More than 1,700 acres; five projects. That’s how many acres and conservation projects under DUC’s Revolving Land Conservation program were put back in the hands of Alberta farmers and landowners this fall.
Seeing is believing. Alberta birdwatchers could barely believe their eyes when they sighted a whooping crane in southern and central Alberta in 2020.
For Leroy and Mary Feldberg, their wetland restoration project provides better control of spring flooding on their land, continued use of the land for grazing, increased wildlife habitat and financial compensation.
Introducing Thorsten Hebben, DUC's new provincial manager of operations in Alberta.
When it comes to agriculture in Alberta, there are obvious linkages to the food we eat and the land where its produced. But have you ever thought about a connection between wetlands and beer?
Alberta’s grasslands appear to be a healthy, extensive and uninspiring monoculture. Nothing could be further from the truth.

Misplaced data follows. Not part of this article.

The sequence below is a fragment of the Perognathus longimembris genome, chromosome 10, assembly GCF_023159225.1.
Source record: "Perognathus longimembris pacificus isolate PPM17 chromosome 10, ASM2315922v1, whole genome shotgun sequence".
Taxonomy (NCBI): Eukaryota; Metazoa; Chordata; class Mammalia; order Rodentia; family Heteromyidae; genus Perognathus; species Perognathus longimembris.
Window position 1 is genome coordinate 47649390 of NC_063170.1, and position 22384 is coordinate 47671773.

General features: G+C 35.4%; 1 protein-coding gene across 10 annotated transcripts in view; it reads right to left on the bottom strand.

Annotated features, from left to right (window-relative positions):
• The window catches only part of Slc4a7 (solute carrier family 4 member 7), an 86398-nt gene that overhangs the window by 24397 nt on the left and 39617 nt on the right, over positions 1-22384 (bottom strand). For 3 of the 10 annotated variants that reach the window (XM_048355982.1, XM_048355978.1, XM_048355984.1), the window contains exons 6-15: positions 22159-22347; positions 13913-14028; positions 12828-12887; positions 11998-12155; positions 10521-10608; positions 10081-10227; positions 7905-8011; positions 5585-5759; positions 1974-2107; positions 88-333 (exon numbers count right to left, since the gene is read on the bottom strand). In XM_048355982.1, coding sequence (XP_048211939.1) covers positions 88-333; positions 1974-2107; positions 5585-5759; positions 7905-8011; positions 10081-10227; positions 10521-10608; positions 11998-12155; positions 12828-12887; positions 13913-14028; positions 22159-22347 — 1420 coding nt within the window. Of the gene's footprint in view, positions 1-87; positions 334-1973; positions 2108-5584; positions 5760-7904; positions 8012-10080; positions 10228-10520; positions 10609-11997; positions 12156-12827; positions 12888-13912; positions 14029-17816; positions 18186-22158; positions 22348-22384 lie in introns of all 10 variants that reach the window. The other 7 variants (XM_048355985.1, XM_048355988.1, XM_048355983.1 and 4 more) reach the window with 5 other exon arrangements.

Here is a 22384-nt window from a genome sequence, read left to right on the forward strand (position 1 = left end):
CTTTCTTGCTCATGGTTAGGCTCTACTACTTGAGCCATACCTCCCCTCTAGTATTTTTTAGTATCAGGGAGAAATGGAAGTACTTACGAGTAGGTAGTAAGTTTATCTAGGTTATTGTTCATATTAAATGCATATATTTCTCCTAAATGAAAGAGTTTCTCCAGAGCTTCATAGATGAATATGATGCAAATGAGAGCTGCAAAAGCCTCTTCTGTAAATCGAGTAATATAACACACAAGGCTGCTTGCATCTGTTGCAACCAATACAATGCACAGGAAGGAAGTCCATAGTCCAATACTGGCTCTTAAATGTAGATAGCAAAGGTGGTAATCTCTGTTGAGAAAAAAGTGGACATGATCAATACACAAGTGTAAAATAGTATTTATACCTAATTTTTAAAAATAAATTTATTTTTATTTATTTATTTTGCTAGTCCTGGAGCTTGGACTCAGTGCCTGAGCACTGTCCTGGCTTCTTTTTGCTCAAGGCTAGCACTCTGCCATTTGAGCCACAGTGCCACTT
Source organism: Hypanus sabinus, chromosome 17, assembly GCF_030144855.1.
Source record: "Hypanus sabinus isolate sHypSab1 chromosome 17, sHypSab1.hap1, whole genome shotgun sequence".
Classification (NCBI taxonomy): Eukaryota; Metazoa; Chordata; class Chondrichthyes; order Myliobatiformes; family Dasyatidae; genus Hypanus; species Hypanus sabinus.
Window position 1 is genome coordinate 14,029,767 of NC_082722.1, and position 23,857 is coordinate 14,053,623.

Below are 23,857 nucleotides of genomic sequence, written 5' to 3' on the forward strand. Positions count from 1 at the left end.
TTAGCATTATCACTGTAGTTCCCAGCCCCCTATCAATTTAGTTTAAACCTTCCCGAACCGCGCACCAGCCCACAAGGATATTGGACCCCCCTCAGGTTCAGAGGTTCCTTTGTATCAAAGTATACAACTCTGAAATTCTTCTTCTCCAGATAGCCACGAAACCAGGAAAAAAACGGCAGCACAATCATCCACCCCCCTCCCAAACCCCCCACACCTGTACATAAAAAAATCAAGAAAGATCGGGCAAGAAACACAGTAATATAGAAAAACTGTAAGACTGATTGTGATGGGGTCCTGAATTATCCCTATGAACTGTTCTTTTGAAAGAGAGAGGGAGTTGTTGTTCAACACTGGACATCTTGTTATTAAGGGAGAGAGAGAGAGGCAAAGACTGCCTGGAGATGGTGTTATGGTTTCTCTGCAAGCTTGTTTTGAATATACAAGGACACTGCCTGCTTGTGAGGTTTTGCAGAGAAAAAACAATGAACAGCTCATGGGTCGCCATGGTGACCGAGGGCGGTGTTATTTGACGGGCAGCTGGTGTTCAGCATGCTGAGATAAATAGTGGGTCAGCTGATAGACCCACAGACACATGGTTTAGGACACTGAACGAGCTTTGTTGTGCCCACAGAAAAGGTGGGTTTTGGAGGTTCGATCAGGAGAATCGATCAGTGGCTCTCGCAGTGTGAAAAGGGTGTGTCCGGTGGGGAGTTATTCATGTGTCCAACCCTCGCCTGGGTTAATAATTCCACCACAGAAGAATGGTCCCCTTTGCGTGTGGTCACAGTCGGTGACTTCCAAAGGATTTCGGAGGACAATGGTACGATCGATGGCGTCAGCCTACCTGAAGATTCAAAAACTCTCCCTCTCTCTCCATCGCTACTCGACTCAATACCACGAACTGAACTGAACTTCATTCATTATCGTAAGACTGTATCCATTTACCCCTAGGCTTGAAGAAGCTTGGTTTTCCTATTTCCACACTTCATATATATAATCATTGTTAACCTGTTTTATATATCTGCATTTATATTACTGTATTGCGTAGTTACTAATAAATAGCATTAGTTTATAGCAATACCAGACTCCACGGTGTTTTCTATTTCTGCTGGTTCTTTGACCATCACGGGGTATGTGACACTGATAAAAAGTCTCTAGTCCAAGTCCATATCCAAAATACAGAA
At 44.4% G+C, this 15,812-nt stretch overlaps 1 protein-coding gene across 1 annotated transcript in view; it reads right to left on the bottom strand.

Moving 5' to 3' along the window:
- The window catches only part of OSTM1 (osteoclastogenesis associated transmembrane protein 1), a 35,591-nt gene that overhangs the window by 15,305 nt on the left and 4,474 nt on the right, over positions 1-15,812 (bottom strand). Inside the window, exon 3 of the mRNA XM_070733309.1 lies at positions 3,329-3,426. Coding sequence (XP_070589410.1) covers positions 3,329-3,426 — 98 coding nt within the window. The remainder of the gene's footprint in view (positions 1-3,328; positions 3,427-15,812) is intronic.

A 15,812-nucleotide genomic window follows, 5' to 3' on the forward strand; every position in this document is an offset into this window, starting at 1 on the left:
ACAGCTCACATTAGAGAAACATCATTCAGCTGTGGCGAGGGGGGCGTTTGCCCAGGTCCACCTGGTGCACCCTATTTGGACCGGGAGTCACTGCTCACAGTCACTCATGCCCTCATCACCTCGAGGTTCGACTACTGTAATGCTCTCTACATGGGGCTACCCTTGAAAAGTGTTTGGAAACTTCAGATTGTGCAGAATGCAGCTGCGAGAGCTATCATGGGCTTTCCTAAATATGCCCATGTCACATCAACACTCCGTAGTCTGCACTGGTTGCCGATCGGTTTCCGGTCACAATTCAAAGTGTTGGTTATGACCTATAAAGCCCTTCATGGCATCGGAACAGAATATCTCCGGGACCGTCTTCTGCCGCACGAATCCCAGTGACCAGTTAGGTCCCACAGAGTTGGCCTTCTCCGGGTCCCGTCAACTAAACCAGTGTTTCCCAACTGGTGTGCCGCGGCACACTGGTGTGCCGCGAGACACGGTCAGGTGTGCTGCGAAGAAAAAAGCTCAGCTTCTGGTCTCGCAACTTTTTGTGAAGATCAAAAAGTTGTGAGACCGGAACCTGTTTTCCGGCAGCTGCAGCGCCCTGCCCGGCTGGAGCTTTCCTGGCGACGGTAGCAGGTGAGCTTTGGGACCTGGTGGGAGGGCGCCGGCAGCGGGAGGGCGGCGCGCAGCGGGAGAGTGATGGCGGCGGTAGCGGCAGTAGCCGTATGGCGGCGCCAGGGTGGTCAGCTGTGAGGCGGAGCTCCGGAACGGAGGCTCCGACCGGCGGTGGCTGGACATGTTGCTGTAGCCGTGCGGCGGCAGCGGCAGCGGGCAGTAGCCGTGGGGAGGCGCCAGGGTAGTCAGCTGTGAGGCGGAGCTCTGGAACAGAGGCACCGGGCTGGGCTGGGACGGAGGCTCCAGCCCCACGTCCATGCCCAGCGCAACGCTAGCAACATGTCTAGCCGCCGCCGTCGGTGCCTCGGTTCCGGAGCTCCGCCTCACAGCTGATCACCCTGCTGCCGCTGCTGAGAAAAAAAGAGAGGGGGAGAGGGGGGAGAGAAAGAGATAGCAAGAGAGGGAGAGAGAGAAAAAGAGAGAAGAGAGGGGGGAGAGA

Planning is currently underway to re-open popular DUC conservation project areas in Alberta that typically attract a high number of visitors.
There will be more wetlands and habitat acres restored in Alberta as Ducks Unlimited Canada continues to deliver its conservation programs with landowners this spring.
Giving back to nature is part of Kevin Guenard’s DNA. The Calgary outdoorsman has spent the past 22 years volunteering with DUC to conserve Alberta’s precious wetlands—including those along the Sheep River Valley where Guenard first got hooked on the wild as a youngster.
For the health of our environment and for our enjoyment of nature, maintaining biodiversity in wetlands across the boreal forest of Canada is crucial.
The Junction Lake project, breeding grounds of the piping plover, is an excellent example of partners working together to conserve and restore habitats, not only in Alberta, but across Canada that benefit multiple species and promote biodiversity.